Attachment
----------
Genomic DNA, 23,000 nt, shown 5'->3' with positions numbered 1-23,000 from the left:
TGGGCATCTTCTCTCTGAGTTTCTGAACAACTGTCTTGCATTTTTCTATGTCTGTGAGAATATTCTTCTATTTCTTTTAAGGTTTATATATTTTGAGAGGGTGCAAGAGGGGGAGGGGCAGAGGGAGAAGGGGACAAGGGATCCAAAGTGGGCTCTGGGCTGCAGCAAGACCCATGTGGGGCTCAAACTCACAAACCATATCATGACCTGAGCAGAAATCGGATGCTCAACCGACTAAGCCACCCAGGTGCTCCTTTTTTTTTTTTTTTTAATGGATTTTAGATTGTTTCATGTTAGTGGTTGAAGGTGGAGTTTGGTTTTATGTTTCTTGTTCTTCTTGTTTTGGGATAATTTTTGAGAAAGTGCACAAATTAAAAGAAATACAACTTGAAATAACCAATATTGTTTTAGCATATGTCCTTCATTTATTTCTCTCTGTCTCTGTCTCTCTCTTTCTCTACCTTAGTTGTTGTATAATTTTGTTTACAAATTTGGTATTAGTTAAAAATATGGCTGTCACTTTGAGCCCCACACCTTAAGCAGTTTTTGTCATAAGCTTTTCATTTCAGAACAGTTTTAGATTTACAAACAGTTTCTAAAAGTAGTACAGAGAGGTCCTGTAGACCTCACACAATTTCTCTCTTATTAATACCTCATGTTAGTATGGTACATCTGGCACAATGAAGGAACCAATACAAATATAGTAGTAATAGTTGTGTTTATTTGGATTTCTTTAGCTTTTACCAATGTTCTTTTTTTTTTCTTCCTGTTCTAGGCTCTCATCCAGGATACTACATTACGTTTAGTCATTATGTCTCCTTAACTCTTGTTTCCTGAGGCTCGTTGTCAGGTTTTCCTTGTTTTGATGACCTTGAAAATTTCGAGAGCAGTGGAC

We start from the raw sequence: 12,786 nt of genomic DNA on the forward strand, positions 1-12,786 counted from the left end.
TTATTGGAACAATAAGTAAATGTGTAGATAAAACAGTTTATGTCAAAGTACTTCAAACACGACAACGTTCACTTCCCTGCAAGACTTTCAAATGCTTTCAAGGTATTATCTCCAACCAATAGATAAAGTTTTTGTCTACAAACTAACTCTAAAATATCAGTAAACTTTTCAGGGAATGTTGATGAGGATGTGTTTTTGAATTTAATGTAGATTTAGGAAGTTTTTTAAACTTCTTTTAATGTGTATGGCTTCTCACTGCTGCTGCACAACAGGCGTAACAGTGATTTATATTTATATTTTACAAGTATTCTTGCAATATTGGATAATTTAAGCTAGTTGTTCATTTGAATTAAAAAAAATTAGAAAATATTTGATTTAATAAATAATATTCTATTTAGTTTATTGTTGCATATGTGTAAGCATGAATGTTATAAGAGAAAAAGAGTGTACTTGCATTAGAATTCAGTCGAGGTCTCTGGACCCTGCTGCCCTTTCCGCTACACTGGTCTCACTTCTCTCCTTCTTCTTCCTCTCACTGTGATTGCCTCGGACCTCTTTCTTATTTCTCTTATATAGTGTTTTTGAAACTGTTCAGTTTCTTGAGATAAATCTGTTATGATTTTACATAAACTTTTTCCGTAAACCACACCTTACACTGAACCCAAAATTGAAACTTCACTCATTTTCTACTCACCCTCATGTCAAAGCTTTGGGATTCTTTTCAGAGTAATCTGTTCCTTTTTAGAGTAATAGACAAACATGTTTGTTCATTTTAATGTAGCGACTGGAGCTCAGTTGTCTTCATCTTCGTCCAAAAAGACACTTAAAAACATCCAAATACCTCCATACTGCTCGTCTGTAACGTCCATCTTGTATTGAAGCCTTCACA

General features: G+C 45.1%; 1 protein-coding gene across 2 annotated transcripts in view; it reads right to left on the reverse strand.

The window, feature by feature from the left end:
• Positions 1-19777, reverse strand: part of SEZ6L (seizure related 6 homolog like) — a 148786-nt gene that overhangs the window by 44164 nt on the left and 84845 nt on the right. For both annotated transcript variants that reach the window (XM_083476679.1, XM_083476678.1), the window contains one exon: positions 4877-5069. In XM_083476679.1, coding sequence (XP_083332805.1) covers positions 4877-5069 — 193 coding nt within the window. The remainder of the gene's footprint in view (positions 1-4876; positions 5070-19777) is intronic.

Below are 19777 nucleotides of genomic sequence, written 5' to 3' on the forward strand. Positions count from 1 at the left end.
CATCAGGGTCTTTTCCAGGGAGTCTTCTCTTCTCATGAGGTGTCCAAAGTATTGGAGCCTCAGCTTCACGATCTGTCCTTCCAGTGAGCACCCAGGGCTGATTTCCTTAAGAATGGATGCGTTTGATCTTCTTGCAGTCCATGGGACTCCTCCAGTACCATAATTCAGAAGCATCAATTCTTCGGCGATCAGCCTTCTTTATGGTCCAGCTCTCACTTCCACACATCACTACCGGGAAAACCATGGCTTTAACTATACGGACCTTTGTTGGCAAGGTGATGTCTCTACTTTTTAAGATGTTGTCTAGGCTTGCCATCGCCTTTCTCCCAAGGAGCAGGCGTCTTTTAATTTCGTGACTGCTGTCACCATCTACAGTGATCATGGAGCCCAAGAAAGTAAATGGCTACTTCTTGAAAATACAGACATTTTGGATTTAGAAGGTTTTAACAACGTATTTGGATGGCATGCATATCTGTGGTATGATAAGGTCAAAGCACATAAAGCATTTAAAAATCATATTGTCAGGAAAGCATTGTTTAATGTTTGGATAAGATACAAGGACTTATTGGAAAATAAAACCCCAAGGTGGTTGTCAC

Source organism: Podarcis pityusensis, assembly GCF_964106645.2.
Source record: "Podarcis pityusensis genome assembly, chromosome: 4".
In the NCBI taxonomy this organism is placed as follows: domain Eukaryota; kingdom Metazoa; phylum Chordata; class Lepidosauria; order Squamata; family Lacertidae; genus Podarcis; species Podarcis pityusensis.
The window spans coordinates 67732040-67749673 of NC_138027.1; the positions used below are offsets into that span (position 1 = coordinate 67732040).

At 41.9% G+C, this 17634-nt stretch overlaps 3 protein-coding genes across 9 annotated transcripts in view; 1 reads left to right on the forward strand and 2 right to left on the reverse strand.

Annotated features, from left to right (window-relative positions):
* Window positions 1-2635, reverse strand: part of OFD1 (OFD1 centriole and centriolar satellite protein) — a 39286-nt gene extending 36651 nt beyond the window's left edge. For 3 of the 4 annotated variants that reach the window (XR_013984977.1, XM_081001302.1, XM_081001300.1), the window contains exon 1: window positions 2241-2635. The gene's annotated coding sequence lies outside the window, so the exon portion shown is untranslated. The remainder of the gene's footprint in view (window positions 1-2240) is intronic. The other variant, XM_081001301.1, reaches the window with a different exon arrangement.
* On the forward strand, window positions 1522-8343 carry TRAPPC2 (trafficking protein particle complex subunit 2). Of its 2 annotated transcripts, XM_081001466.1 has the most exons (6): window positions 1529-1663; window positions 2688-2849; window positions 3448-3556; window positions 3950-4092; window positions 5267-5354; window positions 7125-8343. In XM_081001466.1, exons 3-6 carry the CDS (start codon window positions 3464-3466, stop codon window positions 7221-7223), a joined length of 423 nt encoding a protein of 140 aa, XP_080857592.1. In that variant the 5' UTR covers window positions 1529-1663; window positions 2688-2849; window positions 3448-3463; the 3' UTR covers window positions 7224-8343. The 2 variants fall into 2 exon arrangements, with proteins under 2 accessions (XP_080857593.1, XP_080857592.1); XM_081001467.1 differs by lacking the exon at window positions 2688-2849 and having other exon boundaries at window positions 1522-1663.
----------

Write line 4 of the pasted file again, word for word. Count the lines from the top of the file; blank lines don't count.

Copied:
TTATTGGAACAATAAGTAAATGTGTAGATAAAACAGTTTATGTCAAAGTACTTCAAACACGACAACGTTCACTTCCCTGCAAGACTTTCAAATGCTTTCAAGGTATTATCTCCAACCAATAGATAAAGTTTTTGTCTACAAACTAACTCTAAAATATCAGTAAACTTTTCAGGGAATGTTGATGAGGATGTGTTTTTGAATTTAATGTAGATTTAGGAAGTTTTTTAAACTTCTTTTAATGTGTATGGCTTCTCACTGCTGCTGCACAACAGGCGTAACAGTGATTTATATTTATATTTTACAAGTATTCTTGCAATATTGGATAATTTAAGCTAGTTGTTCATTTGAATTAAAAAAAATTAGAAAATATTTGATTTAATAAATAATATTCTATTTAGTTTATTGTTGCATATGTGTAAGCATGAATGTTATAAGAGAAAAAGAGTGTACTTGCATTAGAATTCAGTCGAGGTCTCTGGACCCTGCTGCCCTTTCCGCTACACTGGTCTCACTTCTCTCCTTCTTCTTCCTCTCACTGTGATTGCCTCGGACCTCTTTCTTATTTCTCTTATATAGTGTTTTTGAAACTGTTCAGTTTCTTGAGATAAATCTGTTATGATTTTACATAAACTTTTTCCGTAAACCACACCTTACACTGAACCCAAAATTGAAACTTCACTCATTTTCTACTCACCCTCATGTCAAAGCTTTGGGATTCTTTTCAGAGTAATCTGTTCCTTTTTAGAGTAATAGACAAACATGTTTGTTCATTTTAATGTAGCGACTGGAGCTCAGTTGTCTTCATCTTCGTCCAAAAAGACACTTAAAAACATCCAAATACCTCCATACTGCTCGTCTGTAACGTCCATCTTGTATTGAAGCCTTCACA